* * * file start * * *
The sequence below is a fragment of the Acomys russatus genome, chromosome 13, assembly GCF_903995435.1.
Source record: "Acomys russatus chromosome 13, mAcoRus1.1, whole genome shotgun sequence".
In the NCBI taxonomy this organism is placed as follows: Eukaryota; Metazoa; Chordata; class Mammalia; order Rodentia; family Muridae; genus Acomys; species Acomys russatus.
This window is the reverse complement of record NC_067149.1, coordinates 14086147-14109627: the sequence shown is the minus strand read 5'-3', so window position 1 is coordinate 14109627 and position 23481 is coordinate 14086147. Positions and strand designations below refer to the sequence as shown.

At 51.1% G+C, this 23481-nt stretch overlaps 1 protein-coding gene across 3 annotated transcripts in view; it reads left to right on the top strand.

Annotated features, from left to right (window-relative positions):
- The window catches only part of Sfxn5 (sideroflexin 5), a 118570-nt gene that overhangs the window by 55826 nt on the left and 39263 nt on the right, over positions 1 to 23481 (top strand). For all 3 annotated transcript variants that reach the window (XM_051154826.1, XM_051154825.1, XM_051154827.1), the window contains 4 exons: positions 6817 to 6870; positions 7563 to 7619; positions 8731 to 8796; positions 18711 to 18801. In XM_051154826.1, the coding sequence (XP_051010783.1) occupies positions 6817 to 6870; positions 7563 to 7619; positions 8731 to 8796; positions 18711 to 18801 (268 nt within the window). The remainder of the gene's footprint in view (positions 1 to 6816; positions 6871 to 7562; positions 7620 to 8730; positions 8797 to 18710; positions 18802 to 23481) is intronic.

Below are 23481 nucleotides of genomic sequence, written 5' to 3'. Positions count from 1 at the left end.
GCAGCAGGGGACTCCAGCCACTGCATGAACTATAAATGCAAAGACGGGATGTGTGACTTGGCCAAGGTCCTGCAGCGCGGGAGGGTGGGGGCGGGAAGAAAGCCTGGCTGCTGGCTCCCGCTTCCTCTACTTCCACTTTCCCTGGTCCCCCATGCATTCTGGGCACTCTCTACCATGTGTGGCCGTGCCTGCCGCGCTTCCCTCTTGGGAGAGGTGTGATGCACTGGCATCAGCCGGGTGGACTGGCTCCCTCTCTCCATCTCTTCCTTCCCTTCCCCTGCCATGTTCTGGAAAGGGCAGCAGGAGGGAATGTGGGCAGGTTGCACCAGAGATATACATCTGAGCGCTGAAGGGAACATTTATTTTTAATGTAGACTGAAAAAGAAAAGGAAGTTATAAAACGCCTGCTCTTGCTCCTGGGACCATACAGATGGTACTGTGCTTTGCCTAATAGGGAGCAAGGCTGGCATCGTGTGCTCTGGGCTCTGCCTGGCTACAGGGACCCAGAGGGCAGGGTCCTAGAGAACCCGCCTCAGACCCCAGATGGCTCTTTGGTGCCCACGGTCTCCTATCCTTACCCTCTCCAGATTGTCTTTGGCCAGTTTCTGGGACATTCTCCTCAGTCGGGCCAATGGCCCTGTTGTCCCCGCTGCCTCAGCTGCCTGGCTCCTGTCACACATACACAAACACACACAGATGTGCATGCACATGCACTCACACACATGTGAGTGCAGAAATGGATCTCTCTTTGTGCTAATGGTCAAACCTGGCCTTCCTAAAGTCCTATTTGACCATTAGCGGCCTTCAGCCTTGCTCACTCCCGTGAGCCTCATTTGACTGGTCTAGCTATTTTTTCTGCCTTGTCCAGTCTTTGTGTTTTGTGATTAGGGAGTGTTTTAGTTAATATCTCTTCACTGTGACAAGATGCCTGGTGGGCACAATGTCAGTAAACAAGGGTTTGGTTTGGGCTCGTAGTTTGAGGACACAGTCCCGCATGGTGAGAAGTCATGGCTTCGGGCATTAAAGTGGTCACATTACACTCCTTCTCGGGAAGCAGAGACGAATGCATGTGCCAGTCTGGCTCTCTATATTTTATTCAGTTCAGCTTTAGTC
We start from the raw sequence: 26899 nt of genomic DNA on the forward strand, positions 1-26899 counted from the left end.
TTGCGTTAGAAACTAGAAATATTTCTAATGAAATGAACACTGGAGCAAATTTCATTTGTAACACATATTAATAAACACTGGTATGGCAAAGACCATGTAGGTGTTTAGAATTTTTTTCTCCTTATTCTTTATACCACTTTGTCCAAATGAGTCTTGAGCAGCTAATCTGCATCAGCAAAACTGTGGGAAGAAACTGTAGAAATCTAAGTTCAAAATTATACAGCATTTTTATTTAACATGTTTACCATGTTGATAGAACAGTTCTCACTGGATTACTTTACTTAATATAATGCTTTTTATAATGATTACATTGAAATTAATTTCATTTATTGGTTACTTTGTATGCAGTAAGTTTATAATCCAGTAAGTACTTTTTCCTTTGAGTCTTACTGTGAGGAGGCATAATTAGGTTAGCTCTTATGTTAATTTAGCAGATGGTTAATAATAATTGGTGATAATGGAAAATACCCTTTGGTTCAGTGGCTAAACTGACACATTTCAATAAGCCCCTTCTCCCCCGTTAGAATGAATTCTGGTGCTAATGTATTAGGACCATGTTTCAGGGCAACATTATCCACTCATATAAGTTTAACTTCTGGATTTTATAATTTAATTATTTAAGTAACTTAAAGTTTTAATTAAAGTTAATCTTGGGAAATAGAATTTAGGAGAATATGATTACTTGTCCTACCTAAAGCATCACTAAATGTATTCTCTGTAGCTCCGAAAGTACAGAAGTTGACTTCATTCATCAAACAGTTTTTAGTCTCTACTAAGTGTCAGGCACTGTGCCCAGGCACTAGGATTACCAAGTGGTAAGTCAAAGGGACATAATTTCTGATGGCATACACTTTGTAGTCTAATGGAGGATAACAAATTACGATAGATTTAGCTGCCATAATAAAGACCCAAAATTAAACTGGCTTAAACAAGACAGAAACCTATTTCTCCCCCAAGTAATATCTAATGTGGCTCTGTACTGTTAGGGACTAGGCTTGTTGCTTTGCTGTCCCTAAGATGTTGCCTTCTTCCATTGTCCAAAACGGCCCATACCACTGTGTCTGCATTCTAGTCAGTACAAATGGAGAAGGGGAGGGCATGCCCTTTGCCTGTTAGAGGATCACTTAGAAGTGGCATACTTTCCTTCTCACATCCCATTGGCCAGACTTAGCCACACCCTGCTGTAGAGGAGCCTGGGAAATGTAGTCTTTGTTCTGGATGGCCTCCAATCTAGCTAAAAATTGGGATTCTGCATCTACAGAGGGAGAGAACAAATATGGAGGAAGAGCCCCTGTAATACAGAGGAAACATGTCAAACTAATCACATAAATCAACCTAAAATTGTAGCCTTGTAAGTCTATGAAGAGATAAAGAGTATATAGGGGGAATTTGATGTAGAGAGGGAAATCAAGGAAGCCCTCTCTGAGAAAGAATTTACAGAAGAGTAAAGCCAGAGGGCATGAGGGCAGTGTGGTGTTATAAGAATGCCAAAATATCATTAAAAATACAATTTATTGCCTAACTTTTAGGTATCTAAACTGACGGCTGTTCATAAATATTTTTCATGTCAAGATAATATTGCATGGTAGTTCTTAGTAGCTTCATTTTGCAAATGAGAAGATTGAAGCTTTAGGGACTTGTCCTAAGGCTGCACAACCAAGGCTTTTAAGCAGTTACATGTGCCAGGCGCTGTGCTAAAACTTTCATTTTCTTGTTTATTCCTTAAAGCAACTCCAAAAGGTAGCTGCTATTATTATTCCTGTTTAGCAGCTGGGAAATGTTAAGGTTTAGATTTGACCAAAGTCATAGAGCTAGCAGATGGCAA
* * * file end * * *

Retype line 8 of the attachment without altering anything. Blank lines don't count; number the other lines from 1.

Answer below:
Below are 23481 nucleotides of genomic sequence, written 5' to 3'. Positions count from 1 at the left end.